22 May 2009

How Open Access Beat the Inquisition

One of the reasons the idea of open access is so powerful is that it plugs straight into the basis of science: that results and methodology should be available to all so that they can be verified. This idea goes back a long way, but I'd never really thought of them going back this far:

Galileo is often remembered as a martyr of free intellectual inquiry--browbeaten by the Inquisition, confined to house arrest, forced to recant. But he could afford to placate the knowledge mafia because by that time, the 1630s, any censoring by authorities was too little too late. He'd already succeeded in proving Copernicus right and spreading the word enough that the new epistemology had taken root. Those religious authorities wouldn't have been so upset if Galileo's Open Access campaign hadn't already succeeded.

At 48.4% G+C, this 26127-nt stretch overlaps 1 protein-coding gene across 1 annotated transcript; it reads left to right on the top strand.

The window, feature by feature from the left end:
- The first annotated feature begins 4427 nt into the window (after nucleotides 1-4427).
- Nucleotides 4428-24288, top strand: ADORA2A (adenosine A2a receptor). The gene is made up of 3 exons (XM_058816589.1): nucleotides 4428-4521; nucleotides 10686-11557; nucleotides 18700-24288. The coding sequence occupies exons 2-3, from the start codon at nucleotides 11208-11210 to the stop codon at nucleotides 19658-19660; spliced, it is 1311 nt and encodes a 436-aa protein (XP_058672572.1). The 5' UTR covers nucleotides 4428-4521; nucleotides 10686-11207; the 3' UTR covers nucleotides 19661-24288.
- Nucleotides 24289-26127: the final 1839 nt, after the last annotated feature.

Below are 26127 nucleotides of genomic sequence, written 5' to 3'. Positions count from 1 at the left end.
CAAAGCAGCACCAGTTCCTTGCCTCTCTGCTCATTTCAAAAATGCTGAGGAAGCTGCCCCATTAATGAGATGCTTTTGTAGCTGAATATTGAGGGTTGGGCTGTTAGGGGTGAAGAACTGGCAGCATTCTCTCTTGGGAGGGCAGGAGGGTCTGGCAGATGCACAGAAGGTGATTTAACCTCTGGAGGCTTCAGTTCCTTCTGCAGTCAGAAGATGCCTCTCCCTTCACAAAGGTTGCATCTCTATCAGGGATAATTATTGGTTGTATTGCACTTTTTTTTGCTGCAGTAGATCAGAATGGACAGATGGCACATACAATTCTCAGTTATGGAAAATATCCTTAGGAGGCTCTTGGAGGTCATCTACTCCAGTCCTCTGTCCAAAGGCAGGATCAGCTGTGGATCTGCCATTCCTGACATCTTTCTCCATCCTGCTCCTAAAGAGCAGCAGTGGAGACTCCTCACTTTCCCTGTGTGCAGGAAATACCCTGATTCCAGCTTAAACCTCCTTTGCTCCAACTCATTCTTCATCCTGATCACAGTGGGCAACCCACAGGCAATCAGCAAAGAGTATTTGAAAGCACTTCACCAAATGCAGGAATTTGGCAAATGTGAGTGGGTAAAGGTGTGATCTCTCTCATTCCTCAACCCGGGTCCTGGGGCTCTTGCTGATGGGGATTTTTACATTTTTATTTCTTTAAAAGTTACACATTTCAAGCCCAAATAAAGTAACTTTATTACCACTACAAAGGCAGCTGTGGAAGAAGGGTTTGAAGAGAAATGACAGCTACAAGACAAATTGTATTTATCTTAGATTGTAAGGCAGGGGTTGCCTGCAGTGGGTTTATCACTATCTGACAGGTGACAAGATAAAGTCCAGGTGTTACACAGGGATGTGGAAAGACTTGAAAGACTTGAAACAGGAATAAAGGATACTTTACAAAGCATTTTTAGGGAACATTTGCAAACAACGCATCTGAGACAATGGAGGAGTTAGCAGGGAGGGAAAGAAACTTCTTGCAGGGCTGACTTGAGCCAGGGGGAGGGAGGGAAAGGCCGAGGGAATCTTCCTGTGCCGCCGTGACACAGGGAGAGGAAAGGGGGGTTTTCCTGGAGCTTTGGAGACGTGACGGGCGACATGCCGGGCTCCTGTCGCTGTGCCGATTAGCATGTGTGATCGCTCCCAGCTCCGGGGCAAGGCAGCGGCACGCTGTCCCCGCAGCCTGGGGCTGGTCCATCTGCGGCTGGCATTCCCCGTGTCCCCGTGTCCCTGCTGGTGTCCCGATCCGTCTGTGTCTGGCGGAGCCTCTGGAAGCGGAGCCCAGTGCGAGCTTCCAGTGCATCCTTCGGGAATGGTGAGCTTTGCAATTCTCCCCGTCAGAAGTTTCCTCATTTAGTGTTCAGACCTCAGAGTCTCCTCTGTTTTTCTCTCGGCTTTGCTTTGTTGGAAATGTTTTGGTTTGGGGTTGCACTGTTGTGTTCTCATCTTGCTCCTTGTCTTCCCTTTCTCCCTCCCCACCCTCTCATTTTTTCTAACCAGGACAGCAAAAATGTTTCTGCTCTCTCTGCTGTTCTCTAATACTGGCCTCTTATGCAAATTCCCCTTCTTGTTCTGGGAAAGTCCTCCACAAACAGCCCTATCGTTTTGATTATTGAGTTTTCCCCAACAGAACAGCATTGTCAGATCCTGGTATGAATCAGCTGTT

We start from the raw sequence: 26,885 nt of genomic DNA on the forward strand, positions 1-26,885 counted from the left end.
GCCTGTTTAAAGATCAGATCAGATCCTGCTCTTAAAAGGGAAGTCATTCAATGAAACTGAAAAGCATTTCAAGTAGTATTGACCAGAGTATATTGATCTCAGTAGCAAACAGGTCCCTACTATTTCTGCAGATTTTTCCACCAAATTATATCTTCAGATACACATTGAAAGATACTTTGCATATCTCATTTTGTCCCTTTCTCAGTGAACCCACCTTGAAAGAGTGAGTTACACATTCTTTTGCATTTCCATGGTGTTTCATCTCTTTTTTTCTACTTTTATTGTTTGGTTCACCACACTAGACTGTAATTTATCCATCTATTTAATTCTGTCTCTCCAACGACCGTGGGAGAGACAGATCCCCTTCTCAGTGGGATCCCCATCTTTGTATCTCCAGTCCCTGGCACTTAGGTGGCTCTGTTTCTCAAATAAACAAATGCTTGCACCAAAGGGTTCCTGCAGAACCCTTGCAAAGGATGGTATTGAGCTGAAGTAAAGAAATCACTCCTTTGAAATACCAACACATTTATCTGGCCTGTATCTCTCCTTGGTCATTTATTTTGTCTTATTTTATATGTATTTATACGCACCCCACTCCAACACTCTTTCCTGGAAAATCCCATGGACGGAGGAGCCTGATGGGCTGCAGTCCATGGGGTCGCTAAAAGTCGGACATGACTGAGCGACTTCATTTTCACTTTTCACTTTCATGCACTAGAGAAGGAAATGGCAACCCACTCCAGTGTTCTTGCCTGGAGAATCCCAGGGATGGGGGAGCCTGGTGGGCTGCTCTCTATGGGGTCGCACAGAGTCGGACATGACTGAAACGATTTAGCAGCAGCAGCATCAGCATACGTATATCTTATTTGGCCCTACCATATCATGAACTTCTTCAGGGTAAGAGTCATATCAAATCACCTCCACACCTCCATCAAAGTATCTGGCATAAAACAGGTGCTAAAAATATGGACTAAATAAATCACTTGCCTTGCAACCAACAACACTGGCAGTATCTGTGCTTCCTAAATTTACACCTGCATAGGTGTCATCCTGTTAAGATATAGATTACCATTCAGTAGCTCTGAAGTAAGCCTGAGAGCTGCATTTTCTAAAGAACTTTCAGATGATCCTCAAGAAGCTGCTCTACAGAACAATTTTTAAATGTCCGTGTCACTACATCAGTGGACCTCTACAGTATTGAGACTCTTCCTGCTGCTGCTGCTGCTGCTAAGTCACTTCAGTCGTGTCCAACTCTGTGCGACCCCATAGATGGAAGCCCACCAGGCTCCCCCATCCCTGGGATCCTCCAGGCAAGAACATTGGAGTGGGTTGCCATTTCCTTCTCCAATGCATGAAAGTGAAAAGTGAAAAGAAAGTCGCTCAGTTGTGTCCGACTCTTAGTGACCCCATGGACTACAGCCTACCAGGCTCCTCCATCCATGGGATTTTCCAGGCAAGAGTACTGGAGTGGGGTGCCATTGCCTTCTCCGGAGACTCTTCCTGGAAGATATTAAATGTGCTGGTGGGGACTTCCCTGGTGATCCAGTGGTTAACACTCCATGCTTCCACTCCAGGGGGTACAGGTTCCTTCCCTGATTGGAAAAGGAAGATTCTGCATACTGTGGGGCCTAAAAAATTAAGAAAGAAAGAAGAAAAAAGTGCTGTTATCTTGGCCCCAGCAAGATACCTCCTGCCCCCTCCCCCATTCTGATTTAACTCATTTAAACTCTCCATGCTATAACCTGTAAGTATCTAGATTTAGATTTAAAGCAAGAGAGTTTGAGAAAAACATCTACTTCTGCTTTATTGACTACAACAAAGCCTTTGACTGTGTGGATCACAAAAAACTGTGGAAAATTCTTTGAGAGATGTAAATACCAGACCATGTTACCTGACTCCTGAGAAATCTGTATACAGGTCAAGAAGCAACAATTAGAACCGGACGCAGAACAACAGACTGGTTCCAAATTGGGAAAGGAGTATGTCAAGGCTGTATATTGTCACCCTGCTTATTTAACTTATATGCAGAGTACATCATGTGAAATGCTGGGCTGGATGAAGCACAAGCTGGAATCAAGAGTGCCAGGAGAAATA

Of course Galileo didn't call his campaign for spreading scientific knowledge "Open Access publishing," but Galileo was following the same principles that animate today's movement to liberate scholarly knowledge. Most in his day were operating within a different paradigm--one that privileged the restriction of knowledge. That paradigm has proven as limiting to the advancement of learning as the Ptolemaic model was for understanding the galaxy.

It's a great piece, well worth reading.

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